Leg Cramps and Pain

In the warmer months, many of my clients complain of leg cramps. Common from the second half of pregnancy, leg cramps can have a sudden onset and often occur at night.  Leg cramps can be eased by gently exercising and stretching the calf prior to going to bed. Painful legs can often be a result of increased weight in the lower half of the body. Extra pressure is placed on the inferior vena cava (the largest vein supplying blood to the lower limbs).

 

Leg Stretch

Place your hands at arm’s length on a wall. With your hips square, place your right foot behind your left. While keeping your right knee straight and your right heel on the floor, bend your left leg slowly. Keep your back straight and hips forward as you hold the stretch for 30 seconds. Repeat on the other side. Click here for a visual guide.

 

Low Back Pain

Low back pain may result from several factors. Women may enter pregnancy with pre-existing low back and gluteal pain. Low back pain can also be cause by tight or strained lower back muscles. The round ligament, one of the eight ligaments that holds the uterus in place, stretches rapidly. This can often cause pain on one side the body, depending on fetal positioning. Low back pain can be alleviated by sleeping in a side-lying position and placing a pillow between the knees and under the tummy.

 

Stretch – Cat Pose

Come on all fours, with your knees hip width apart, and your hands in line with your shoulders. Begin with the spine in a neutral position. Slowly tilt the pelvis under, flattening the lower back. At the same time, tuck your chin to your chest, causing the shoulders to curve and hunch. If wrists become uncomfortable, you may rest on your elbows instead of your hands. Hold the stretch for a few moments and return the spine to a neutral position. Click here for a visual guide.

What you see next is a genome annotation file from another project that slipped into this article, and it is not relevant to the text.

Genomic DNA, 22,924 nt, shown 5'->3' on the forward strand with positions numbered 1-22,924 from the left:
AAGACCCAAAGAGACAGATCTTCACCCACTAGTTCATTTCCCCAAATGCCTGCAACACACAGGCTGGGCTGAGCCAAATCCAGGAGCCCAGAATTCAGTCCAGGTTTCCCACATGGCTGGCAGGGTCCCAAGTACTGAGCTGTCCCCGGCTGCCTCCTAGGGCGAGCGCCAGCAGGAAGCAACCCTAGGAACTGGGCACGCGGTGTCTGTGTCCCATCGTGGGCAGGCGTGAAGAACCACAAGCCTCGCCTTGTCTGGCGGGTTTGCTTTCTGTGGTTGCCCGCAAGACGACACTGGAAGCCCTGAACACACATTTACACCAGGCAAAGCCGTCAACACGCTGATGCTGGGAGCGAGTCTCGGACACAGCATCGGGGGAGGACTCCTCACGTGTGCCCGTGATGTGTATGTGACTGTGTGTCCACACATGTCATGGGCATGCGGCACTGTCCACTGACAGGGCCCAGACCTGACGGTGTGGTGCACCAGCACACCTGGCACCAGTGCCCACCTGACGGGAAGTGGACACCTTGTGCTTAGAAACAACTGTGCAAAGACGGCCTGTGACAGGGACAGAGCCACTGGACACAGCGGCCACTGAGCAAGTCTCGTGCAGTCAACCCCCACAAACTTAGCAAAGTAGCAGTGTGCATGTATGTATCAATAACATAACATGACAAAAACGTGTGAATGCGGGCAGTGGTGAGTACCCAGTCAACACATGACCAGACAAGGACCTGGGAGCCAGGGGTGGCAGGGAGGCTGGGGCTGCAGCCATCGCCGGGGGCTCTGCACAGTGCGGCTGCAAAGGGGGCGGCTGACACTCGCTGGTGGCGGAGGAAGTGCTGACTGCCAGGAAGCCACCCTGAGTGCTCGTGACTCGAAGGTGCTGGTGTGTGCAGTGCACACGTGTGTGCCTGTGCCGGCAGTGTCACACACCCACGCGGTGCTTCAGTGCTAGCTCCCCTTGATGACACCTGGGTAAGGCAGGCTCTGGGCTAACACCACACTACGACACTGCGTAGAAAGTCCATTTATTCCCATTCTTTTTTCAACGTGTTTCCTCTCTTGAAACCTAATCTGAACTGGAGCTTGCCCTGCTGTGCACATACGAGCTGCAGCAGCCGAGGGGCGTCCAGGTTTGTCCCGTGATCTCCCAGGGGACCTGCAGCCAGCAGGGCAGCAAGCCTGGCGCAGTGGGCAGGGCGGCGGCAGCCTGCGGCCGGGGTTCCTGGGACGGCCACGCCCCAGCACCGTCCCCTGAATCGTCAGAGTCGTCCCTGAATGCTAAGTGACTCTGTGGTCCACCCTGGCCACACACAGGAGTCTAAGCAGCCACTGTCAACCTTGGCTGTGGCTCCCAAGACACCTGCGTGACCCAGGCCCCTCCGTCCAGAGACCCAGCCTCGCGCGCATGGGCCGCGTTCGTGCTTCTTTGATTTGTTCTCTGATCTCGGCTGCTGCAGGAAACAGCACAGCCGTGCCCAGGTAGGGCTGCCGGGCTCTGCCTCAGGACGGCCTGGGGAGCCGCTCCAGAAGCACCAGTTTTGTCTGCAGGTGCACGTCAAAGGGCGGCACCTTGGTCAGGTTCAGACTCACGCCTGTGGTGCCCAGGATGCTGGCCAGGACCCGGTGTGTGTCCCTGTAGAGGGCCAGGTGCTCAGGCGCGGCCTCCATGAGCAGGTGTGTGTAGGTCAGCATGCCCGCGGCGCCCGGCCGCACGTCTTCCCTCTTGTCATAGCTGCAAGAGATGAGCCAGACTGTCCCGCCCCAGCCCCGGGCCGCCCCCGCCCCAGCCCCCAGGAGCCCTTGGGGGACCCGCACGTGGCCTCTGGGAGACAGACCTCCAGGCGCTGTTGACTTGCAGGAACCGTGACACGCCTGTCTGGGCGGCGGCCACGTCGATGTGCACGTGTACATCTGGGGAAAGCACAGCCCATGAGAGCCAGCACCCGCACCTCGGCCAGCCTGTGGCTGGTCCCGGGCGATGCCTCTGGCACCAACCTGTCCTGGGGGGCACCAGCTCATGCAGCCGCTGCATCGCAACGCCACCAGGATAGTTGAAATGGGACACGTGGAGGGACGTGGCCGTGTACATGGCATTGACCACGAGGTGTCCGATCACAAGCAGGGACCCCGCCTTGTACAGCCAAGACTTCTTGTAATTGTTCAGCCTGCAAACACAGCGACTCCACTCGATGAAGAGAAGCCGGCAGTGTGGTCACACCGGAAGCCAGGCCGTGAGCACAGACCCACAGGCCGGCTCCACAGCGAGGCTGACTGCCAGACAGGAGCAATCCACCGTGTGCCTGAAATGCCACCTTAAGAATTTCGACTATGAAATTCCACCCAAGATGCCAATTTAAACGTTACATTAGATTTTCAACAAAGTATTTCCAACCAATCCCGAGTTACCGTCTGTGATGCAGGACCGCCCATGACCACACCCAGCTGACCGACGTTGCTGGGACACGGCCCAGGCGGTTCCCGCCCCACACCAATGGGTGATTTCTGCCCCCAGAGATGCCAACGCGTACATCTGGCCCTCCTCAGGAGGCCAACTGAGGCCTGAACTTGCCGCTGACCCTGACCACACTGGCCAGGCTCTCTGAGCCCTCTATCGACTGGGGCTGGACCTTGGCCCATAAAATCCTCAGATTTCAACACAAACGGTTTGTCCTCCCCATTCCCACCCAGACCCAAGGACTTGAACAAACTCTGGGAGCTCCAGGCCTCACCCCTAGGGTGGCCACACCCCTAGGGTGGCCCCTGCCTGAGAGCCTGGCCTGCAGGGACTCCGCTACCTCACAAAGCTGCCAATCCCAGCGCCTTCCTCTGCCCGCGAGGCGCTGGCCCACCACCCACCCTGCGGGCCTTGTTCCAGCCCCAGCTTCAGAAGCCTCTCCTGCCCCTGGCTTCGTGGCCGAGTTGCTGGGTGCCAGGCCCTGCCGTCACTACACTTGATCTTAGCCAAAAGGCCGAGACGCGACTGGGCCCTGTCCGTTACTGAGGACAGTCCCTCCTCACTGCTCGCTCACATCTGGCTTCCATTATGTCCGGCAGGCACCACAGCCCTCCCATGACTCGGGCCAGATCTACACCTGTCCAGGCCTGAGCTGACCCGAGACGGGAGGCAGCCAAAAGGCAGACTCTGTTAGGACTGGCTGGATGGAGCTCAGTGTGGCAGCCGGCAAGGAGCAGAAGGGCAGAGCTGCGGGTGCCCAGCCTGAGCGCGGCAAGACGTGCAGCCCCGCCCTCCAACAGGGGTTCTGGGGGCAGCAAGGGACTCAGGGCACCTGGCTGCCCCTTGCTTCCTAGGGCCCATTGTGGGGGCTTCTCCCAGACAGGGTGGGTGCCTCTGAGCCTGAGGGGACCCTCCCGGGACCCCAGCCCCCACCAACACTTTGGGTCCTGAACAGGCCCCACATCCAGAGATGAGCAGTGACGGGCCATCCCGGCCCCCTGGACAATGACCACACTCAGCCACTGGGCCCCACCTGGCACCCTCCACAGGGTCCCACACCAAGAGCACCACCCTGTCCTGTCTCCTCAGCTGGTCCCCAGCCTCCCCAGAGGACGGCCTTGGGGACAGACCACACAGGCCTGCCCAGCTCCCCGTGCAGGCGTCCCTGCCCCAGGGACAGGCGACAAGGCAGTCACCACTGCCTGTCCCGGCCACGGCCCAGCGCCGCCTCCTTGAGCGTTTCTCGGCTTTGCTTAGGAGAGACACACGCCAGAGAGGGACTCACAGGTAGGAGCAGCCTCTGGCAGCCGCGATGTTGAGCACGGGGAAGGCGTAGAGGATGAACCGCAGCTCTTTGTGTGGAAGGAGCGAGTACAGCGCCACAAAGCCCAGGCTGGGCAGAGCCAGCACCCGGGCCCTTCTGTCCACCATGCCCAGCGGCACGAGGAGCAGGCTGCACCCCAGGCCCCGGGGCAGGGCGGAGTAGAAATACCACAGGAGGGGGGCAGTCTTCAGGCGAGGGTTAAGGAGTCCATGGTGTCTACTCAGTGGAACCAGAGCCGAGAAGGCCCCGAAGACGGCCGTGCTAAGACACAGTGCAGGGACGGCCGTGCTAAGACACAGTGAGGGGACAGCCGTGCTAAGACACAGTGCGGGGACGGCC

Feel Freer With Massage

Massage is also a great way to manage the common discomforts of pregnancy. From releasing tight shoulders, applying gentle hip join mobilization and alleviating leg cramps. Treatments are personalized to suit you and your unique pain and discomforts.

 

Partner Massage During Labour

DID YOU KNOW – Massage during labour can help the mother to relax, ease her pain and enhance her overall wellbeing.

PLUS – Partner massage helps the two of you to feel more connected as you bring your new baby into the world together.

Supported and Empowered in Labour – Partner Massage training is held monthly. Click here for more information!

 

If you are not sure if massage is appropriate for you during your pregnancy, please contact Laura on 0407 512 009 or book an appointment now.

For more information on the benefits of pregnancy massage, please visit the blog archive.